"An immensely valuable and detailed analysis of foreign, mainly American, assistance to Latin American higher education, To Export Progress provides an understanding of the 'what' and the 'why' of foreign aid to a key sector. This book will be a classic in its field." —Philip G. Altbach, Monan Professor of Higher Education, Boston College "Professor Daniel C. Levy, a leading authority in the field of higher education and the nonprofit sector in Latin America, once again has opened an otherwise neglected (...) field through his carefully researched and reported study of philanthropic support for university reform in the region. Drawing on a wealth of archival material, documentary evidence, interviews, and first hand experience with the actors and agencies involved, To Export Progress illuminates the vision and ideals inspiring international agencies, as much as the realities they confronted in deciding on grants and loans policy, from the 1960s to the 1980s. The book is strongly recommended for scholars and students of international education, for Latin American experts, and for philanthropic managers and educational administrators in the developing world." —Jorge Balan, Senior Program Officer for Higher Education, The Ford Foundation. In this study of the attempts to export the modern Western university, its ideas, and its form to the Third World, Daniel C. Levy examines the development assistance provided by the Ford Foundation, the U.S. Agency for International Development, and the Inter-American Development Bank and their relations with local partners in Latin America in the 1960s and 1970s. Levy considers the funders, how they selected partners, which countries and institutions were favored, and to what effect. Based on meticulous research and careful analysis, the book provides a detailed look at philanthropic assistance to the region during the era of modernization and development in Latin America. (shrink)
This monograph on Theravada and Mahayana ordination ceremonies makes up for the neglect of ritual in most readily available studies of Buddhism. Its major thesis is that the historical puzzle over Ananda's mistreatment at the first Buddhist Council may be solved by reference to the abuse of ordinands at these ceremonies. Such abasement precedes elevation to a revered status within the community and is not evidence of rejection by one or other faction, as some have supposed with regard to Ananda. (...) A minor thesis is that the ceremonies have striking parallels with mystery cults of the Near East. The defining characteristic of a "mystery religion" seems to be that it has an initiation ceremony using the imagery of rebirth. But this is too general and would allow Lévy to label almost any tradition as a "mystery" religion. Based on sound scholarship and personal experience, his opening chapters present us with the available evidence. His conclusion is less important than his mention of the moral significance of gift-giving and suffering in Buddhism. These points deserve more extensive treatment than they receive here.--C. P. S. (shrink)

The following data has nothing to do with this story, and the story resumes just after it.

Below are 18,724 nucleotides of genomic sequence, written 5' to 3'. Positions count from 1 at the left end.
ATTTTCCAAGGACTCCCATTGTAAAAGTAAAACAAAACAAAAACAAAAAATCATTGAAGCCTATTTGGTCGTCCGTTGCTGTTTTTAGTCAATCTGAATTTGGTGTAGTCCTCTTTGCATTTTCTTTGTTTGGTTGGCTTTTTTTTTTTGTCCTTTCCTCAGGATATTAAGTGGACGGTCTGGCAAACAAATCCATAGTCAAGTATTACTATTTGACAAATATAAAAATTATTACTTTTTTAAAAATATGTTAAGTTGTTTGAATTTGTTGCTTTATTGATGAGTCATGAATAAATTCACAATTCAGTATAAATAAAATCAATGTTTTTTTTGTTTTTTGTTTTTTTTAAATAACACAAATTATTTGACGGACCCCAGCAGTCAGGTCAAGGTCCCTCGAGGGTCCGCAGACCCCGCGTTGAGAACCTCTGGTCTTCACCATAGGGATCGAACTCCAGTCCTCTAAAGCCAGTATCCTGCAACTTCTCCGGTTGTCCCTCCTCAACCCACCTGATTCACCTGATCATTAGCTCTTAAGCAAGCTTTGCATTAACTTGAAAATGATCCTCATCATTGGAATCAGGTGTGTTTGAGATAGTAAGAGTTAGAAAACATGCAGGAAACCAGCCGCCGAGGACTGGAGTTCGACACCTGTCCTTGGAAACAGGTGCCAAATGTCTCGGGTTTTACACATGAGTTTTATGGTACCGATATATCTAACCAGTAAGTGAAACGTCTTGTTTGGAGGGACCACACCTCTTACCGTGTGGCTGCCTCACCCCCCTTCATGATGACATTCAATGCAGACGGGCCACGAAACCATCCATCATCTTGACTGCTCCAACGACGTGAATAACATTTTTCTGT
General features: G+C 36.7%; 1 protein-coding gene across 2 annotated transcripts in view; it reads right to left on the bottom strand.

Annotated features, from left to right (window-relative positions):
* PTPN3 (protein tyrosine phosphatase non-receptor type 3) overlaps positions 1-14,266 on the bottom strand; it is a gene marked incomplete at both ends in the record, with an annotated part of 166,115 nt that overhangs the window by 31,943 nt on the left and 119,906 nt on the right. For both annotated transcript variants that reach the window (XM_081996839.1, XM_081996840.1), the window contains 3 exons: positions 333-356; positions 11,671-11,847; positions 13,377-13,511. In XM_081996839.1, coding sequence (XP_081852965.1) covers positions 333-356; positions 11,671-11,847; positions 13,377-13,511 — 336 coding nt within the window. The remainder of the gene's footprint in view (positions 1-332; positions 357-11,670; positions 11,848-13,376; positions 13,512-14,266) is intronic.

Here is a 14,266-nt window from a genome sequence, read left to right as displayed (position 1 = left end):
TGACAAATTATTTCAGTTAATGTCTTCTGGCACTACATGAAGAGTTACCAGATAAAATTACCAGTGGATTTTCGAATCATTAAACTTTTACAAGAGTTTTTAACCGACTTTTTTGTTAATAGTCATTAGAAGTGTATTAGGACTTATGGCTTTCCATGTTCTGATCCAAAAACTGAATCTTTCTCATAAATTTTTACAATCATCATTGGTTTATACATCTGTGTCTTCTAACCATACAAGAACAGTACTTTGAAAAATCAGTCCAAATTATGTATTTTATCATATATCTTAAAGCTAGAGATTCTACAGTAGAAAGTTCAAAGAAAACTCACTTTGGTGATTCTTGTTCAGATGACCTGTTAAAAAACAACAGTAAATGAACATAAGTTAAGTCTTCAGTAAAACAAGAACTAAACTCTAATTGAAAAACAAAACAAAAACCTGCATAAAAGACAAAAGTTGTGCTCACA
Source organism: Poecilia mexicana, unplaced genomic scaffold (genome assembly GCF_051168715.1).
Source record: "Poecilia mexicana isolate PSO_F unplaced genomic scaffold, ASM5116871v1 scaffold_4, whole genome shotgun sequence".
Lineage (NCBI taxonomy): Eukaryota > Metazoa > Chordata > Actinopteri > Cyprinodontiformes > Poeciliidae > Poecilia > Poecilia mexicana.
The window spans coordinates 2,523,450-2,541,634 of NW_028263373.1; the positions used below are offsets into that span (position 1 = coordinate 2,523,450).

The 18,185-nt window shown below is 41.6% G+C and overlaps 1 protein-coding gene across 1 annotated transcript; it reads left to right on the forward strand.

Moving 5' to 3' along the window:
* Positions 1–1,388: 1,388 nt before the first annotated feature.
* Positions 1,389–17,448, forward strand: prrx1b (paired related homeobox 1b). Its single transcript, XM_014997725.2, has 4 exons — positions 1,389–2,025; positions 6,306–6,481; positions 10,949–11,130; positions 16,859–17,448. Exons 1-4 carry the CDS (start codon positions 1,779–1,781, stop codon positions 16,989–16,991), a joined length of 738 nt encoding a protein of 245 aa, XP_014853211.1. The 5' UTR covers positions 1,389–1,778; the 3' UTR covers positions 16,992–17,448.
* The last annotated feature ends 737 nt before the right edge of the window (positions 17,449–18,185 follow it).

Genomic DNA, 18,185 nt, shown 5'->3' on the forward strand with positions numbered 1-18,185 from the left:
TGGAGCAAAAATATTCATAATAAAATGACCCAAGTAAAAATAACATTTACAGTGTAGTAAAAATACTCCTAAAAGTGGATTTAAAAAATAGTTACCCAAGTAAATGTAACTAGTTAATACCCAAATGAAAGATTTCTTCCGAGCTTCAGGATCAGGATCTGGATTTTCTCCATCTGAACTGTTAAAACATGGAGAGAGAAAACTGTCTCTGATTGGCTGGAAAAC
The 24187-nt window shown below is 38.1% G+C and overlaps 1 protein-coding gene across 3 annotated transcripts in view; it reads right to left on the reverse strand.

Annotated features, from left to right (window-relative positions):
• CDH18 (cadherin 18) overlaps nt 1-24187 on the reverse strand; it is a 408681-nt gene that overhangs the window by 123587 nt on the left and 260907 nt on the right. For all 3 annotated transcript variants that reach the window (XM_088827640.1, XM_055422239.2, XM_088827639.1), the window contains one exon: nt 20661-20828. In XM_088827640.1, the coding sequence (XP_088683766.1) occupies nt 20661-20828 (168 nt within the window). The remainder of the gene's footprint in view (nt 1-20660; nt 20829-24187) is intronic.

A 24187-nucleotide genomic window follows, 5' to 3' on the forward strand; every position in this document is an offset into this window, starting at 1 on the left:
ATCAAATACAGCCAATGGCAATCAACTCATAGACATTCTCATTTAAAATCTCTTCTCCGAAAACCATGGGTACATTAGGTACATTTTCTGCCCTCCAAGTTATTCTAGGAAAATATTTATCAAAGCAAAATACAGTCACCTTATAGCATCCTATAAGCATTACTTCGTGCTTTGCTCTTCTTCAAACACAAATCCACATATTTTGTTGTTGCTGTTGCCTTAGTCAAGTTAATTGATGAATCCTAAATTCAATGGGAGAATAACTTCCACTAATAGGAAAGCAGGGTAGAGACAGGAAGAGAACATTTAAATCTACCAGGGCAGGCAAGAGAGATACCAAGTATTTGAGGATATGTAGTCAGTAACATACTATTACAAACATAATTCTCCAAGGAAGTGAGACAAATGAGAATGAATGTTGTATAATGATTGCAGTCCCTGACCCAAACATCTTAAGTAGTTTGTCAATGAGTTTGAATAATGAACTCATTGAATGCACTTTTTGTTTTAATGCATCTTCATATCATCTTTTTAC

John Wyclif’s rejection of the doctrine of transubstantiation has received a considerable amount of attention over the last six centuries. To this day scholars continue to reflect upon it, offering a variety of perspectives on Wyclif’s rationale. This study specifically considers the question in connection with Wyclif’s opposition to the more radical element in the fourteenth-century schools. Vehemently opposed to the reckless application of logical-grammatical methods which had led some to question of the truth of biblical propositions, Wyclif would insist (...) that within Scripture there exist no contradictions; its veracity can never be doubted. And most importantly, Christ himself is truthful; he cannot lie. Hence, when Christ spoke the words «Hoc est corpus meum», he was not positing a deception. (shrink)
The following is a transcript of the interview I (Yasuko Kitano) conducted with Neil Levy (The Centre for Applied Philosophy and Public Ethics, CAPPE) on the 23rd in July 2009, while he was in Tokyo to give a series of lectures on neuroethics at The University of Tokyo Center for Philosophy. I edited his words for publication with his approval.
An attempt to re-think, within and for the tradition of Husserl and Heidegger, certain central contributions of Greek thought. Interpretations of the Philebus and of other Platonic and Aristotelian texts concerned with problems arising therefrom are carried out; they culminate in an analysis of the fruitful union of intellectual power and impotence in philosophy. The existentialist framework often provides suggestions for the interpretation of difficult transitions in the classical works; conversely, the adherence to the arguments of the Greek texts strengthens (...) the existentialist position with respect to such concepts as world and rationality.--C. B. (shrink)